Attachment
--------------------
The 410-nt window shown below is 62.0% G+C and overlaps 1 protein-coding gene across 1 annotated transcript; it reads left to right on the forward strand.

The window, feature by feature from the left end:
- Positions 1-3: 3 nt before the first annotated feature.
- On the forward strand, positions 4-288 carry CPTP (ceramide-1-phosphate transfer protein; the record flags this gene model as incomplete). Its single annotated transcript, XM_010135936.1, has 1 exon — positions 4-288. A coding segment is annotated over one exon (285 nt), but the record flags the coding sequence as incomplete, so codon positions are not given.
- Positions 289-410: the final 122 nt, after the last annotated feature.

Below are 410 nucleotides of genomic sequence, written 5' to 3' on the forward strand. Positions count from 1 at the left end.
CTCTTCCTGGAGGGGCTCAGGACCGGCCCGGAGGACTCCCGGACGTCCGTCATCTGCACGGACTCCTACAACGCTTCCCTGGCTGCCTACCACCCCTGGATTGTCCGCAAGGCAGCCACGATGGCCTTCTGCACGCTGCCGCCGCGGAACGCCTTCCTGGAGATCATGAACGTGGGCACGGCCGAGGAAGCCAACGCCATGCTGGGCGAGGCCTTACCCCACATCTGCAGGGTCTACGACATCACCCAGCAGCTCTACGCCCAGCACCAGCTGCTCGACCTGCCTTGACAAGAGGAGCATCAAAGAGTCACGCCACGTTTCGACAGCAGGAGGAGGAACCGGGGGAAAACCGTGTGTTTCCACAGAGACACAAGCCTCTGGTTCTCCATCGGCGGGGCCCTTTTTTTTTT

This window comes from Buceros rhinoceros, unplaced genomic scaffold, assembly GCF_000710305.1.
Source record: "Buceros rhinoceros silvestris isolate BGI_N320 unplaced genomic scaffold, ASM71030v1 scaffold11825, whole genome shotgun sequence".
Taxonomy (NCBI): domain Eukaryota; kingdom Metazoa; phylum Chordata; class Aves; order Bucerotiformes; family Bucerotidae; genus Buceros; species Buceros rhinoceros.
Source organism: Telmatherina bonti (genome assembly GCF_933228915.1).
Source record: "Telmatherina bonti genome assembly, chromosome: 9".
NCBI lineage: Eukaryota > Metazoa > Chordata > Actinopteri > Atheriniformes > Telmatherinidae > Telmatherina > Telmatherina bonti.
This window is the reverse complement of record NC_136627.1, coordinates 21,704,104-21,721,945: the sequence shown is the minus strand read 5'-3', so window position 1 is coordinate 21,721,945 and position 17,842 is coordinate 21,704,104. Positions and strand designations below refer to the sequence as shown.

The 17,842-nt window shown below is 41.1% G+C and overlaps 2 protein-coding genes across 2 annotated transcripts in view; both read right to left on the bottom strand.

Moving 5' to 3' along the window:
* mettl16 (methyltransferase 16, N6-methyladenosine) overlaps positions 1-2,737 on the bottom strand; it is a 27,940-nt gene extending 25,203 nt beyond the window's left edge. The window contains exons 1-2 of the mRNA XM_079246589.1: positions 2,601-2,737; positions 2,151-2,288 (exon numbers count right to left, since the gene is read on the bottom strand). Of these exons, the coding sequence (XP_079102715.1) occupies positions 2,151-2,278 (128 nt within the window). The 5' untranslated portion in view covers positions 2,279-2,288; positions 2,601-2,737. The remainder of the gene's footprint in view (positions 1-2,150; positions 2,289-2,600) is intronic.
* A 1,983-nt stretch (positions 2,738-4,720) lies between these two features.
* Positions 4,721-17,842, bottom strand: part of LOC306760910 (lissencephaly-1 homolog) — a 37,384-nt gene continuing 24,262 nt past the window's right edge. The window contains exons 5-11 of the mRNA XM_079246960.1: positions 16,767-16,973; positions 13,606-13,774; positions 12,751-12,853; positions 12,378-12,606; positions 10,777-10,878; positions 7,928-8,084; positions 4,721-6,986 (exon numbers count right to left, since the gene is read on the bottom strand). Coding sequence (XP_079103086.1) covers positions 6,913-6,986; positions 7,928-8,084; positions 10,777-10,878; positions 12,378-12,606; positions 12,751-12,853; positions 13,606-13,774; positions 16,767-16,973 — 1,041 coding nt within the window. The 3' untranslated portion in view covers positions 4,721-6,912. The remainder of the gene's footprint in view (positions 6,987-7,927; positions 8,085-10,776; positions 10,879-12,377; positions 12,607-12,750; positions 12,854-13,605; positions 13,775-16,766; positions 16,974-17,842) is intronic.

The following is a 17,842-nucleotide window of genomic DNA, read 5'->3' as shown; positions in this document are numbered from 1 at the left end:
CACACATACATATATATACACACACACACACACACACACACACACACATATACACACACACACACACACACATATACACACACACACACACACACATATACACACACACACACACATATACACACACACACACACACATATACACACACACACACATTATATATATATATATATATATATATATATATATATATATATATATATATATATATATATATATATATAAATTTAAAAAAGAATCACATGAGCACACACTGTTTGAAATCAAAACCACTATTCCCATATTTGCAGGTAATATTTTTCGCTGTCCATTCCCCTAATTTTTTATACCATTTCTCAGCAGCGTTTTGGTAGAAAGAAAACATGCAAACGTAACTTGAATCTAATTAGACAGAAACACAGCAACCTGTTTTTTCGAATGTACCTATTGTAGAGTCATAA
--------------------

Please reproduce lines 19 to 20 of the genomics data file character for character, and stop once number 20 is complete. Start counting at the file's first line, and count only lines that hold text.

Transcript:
* Positions 4,721-17,842, bottom strand: part of LOC306760910 (lissencephaly-1 homolog) — a 37,384-nt gene continuing 24,262 nt past the window's right edge. The window contains exons 5-11 of the mRNA XM_079246960.1: positions 16,767-16,973; positions 13,606-13,774; positions 12,751-12,853; positions 12,378-12,606; positions 10,777-10,878; positions 7,928-8,084; positions 4,721-6,986 (exon numbers count right to left, since the gene is read on the bottom strand). Coding sequence (XP_079103086.1) covers positions 6,913-6,986; positions 7,928-8,084; positions 10,777-10,878; positions 12,378-12,606; positions 12,751-12,853; positions 13,606-13,774; positions 16,767-16,973 — 1,041 coding nt within the window. The 3' untranslated portion in view covers positions 4,721-6,912. The remainder of the gene's footprint in view (positions 6,987-7,927; positions 8,085-10,776; positions 10,879-12,377; positions 12,607-12,750; positions 12,854-13,605; positions 13,775-16,766; positions 16,974-17,842) is intronic.

The following is a 17,842-nucleotide window of genomic DNA, read 5'->3' as shown; positions in this document are numbered from 1 at the left end: